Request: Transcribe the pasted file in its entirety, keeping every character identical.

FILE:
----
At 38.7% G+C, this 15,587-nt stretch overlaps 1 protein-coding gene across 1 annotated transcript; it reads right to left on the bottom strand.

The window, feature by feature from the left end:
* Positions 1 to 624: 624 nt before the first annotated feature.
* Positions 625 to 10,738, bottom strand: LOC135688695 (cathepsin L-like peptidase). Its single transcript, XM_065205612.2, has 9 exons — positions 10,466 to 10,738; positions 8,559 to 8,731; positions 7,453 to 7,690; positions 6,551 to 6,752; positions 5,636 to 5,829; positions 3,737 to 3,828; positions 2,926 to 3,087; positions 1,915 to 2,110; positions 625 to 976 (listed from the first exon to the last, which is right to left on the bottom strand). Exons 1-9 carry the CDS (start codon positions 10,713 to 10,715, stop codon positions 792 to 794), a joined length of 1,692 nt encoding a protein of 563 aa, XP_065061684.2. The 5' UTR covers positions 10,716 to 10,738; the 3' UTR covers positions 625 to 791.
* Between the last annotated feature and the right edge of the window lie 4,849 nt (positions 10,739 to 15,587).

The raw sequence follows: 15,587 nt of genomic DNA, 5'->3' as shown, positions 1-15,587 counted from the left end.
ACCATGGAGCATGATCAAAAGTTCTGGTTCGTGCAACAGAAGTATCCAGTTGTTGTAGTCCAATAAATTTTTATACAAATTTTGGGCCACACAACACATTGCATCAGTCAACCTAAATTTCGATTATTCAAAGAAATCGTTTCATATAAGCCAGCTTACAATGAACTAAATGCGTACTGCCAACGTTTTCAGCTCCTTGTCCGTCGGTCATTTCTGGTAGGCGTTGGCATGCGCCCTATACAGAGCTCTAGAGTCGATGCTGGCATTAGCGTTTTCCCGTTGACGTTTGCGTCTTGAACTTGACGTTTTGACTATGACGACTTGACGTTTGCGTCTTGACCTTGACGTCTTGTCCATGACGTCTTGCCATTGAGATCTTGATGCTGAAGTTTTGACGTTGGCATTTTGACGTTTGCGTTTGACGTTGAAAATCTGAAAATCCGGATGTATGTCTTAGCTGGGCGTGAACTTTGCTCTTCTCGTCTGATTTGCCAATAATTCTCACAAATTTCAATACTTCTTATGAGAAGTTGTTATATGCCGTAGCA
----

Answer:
At 38.7% G+C, this 15,587-nt stretch overlaps 1 protein-coding gene across 1 annotated transcript; it reads right to left on the bottom strand.

The window, feature by feature from the left end:
* Positions 1 to 624: 624 nt before the first annotated feature.
* Positions 625 to 10,738, bottom strand: LOC135688695 (cathepsin L-like peptidase). Its single transcript, XM_065205612.2, has 9 exons — positions 10,466 to 10,738; positions 8,559 to 8,731; positions 7,453 to 7,690; positions 6,551 to 6,752; positions 5,636 to 5,829; positions 3,737 to 3,828; positions 2,926 to 3,087; positions 1,915 to 2,110; positions 625 to 976 (listed from the first exon to the last, which is right to left on the bottom strand). Exons 1-9 carry the CDS (start codon positions 10,713 to 10,715, stop codon positions 792 to 794), a joined length of 1,692 nt encoding a protein of 563 aa, XP_065061684.2. The 5' UTR covers positions 10,716 to 10,738; the 3' UTR covers positions 625 to 791.
* Between the last annotated feature and the right edge of the window lie 4,849 nt (positions 10,739 to 15,587).

The raw sequence follows: 15,587 nt of genomic DNA, 5'->3' as shown, positions 1-15,587 counted from the left end.
ACCATGGAGCATGATCAAAAGTTCTGGTTCGTGCAACAGAAGTATCCAGTTGTTGTAGTCCAATAAATTTTTATACAAATTTTGGGCCACACAACACATTGCATCAGTCAACCTAAATTTCGATTATTCAAAGAAATCGTTTCATATAAGCCAGCTTACAATGAACTAAATGCGTACTGCCAACGTTTTCAGCTCCTTGTCCGTCGGTCATTTCTGGTAGGCGTTGGCATGCGCCCTATACAGAGCTCTAGAGTCGATGCTGGCATTAGCGTTTTCCCGTTGACGTTTGCGTCTTGAACTTGACGTTTTGACTATGACGACTTGACGTTTGCGTCTTGACCTTGACGTCTTGTCCATGACGTCTTGCCATTGAGATCTTGATGCTGAAGTTTTGACGTTGGCATTTTGACGTTTGCGTTTGACGTTGAAAATCTGAAAATCCGGATGTATGTCTTAGCTGGGCGTGAACTTTGCTCTTCTCGTCTGATTTGCCAATAATTCTCACAAATTTCAATACTTCTTATGAGAAGTTGTTATATGCCGTAGCA